The Warriors are small, young, inexperienced and not very deep. The only senior starter, Guard Marcus Washington, is a poor shooter from anywhere on the court. But he offers the mature leadership the team needs. "There were jealousies last year," he says. "This year there won't be so much hassle."
It is difficult to presume who would hassle 6'9" Maurice Lucas, whose 11 rebounds and 15 points per game credentials are the team's best. When last observed, Maurice was pitching quarters on the gym floor, clad only in nylon briefs. Lucas needs the sartorial advice that freshman Bo Ellis can offer. Skinny Bo is interested in fashion design. Better, he can score. Earl Tatum, who played little as a 6'5" guard, switches to forward.
The real guards are Washington and Lloyd Walton, who sat out last year after transferring from Moberly JC and signing, for a while at least, at Jacksonville. Walton (doesn't everybody have one?) wants to break Dean Meminger's three-year assist record in two years. Somebody tell Lloyd that Allie McGuire holds the Marquette assist record.
And somebody else tell America that a coach and a team that are 25% serious have, the last five years, won 88% of their games and played the nation's third best defense. All of this with Al McGuire in self-described "retirement" and without chalk drills, films or very much offense. Somebody's conning somebody, right, Al?
It may never reach the popularity of some of those dances they do on American Bandstand, but Dick Clark—a Syracuse graduate—should pay heed to this one. When the Gorilla catches on, historians will record that it started at Manley Field House on the Syracuse University campus and its founder was neither Hank Ballard nor Chubby Checker. Dennis (Sweet D) DuVal does the Gorilla, and all his teammates just die to copy his moves.
Coach Roy Danforth lines up his basketball team, each man at arm's length, and sends DuVal to the front. Sweet D slides. The team slides. Sweet D glides. The team glides. He moves his hands. They do, too. He walks, he talks, he crawls on his belly. Ditto the team. It is all a reaction drill the Orangemen have developed to keep themselves just a fraction quicker than their opponents, and it and some very good players helped them post a 24-5 record last season, the most wins ever by a Syracuse team.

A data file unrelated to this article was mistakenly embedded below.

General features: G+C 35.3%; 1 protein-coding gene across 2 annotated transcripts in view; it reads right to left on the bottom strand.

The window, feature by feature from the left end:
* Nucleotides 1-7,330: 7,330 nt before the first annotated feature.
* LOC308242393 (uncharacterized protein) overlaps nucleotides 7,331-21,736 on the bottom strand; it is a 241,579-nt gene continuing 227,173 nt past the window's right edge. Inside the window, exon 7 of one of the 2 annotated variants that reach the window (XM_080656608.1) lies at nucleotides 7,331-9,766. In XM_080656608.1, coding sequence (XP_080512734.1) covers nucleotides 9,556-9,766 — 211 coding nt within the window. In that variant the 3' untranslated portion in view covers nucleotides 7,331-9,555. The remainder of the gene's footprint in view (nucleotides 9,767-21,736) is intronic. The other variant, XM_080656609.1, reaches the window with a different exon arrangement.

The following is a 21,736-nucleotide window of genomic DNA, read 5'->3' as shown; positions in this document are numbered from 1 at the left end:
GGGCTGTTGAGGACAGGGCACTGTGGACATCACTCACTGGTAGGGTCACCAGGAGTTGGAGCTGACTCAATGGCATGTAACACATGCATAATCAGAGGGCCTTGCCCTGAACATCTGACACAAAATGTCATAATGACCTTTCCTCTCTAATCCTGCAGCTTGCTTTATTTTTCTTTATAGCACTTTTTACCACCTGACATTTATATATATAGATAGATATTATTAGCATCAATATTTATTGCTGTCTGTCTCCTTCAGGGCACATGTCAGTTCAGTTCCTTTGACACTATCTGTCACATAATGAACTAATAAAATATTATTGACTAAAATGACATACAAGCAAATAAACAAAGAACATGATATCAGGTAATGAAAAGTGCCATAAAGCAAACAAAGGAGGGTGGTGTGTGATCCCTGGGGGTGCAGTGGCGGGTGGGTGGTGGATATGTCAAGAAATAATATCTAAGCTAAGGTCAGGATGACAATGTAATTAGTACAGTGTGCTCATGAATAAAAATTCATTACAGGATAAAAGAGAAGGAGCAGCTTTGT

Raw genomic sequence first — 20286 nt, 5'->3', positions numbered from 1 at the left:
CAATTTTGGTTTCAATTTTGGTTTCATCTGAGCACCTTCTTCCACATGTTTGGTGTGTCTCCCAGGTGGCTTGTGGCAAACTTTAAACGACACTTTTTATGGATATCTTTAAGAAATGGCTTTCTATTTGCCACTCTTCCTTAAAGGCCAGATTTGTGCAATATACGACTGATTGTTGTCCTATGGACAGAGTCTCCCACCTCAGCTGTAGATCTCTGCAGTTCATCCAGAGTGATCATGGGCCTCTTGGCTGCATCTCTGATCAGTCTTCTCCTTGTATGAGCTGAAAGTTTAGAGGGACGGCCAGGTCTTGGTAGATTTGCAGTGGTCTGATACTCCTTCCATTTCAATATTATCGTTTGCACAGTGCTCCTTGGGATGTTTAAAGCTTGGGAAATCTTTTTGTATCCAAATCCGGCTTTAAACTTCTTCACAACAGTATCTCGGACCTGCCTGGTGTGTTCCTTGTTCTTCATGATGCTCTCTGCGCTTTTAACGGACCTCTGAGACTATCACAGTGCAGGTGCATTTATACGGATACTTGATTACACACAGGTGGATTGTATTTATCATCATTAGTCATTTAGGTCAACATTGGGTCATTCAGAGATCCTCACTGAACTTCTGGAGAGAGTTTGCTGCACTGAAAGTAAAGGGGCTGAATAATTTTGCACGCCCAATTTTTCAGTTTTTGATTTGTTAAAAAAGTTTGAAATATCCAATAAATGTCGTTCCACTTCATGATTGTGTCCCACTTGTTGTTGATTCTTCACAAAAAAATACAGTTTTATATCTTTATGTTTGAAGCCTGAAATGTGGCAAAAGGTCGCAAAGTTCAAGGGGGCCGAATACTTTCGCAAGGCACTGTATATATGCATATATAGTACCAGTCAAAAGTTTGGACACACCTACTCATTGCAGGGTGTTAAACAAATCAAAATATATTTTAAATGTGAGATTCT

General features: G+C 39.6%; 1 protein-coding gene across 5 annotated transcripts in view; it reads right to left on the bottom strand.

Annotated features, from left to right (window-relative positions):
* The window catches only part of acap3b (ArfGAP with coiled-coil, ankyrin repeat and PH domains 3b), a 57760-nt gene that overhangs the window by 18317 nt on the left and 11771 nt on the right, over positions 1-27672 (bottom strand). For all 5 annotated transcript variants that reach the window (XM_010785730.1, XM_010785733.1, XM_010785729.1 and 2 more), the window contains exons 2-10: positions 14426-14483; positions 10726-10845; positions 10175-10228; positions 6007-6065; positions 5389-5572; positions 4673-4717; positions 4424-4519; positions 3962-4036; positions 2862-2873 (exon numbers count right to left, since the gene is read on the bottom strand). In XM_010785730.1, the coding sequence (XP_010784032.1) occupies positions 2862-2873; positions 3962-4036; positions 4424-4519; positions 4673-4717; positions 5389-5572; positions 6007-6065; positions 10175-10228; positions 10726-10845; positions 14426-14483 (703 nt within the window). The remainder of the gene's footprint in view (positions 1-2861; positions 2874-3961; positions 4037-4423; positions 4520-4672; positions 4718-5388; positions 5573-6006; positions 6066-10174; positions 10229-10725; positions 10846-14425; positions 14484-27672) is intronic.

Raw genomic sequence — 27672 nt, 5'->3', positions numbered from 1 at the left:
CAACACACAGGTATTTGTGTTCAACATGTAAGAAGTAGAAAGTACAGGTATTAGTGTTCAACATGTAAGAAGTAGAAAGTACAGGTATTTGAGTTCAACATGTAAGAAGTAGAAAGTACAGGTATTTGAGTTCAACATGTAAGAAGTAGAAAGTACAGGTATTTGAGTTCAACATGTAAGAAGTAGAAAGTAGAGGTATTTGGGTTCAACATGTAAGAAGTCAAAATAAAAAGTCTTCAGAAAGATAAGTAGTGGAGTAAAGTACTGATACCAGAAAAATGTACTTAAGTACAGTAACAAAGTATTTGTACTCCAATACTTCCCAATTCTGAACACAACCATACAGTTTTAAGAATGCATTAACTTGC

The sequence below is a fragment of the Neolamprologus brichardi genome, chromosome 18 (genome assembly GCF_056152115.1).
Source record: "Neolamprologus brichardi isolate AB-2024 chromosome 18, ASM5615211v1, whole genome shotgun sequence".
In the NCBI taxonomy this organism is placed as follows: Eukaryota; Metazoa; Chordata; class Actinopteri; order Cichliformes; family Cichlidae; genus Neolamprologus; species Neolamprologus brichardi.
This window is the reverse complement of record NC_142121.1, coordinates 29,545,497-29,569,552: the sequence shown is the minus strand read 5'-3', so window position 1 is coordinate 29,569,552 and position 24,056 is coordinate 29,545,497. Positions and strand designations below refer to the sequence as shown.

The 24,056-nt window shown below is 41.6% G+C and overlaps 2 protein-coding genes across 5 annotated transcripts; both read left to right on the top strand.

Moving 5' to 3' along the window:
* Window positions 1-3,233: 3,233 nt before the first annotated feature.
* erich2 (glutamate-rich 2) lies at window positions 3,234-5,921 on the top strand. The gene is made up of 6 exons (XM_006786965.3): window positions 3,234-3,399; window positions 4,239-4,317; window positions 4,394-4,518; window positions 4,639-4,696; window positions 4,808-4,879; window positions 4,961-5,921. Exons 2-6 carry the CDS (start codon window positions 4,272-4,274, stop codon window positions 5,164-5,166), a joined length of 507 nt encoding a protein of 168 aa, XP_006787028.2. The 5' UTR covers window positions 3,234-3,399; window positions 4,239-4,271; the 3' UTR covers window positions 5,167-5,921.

Three starters—DuVal, Rudy Hackett and Bob Dooms—return from a team that finished 14th in both wire-service polls. Jim Lee, the sixth man, gains a starting position in the backcourt with DuVal, who moves more like his idol Dave Bing the longer he plays at Syracuse. DuVal scored at a 19.5 rate and totaled 113 assists last season. Lee, who appeared in every game, shot 44% as a sophomore and complements DuVal's spectacular moves with his consistency.
Hackett, at 6'8" the tallest man on the squad, plays forward, while Dooms, 6'5", is the center. It all seems kind of small by modern standards, but DuVal says, "I guess on paper you could say that, but what counts is what takes place on the court." He means, of course, that the team has its share of leapers. Dooms is a steady rebounder; he does not give away his position. Hackett rebounds, too (10 a game in 1972-73), and he has added 20 pounds, mostly in the shoulders, to the 190 he carried last year.
The Orange had counted on Fred Saunders, a 6'7" transfer from Southwestern Louisiana who enrolled at Syracuse this fall, to provide them with even more strength under the boards, but NCAA detectives put a hold on that action. Too bad, but not fatal. The schedule is not overly tough and there is plenty of additional help to come from the likes of Tom Stundis, Steve Shaw and Scott Stapleton, all of whom played last season, sophomore Mark Meadors, who did not, and Chris Sease, a non-predictor. The Orangemen will have them dancing in the aisles at Syracuse whether it's the Gorilla or not.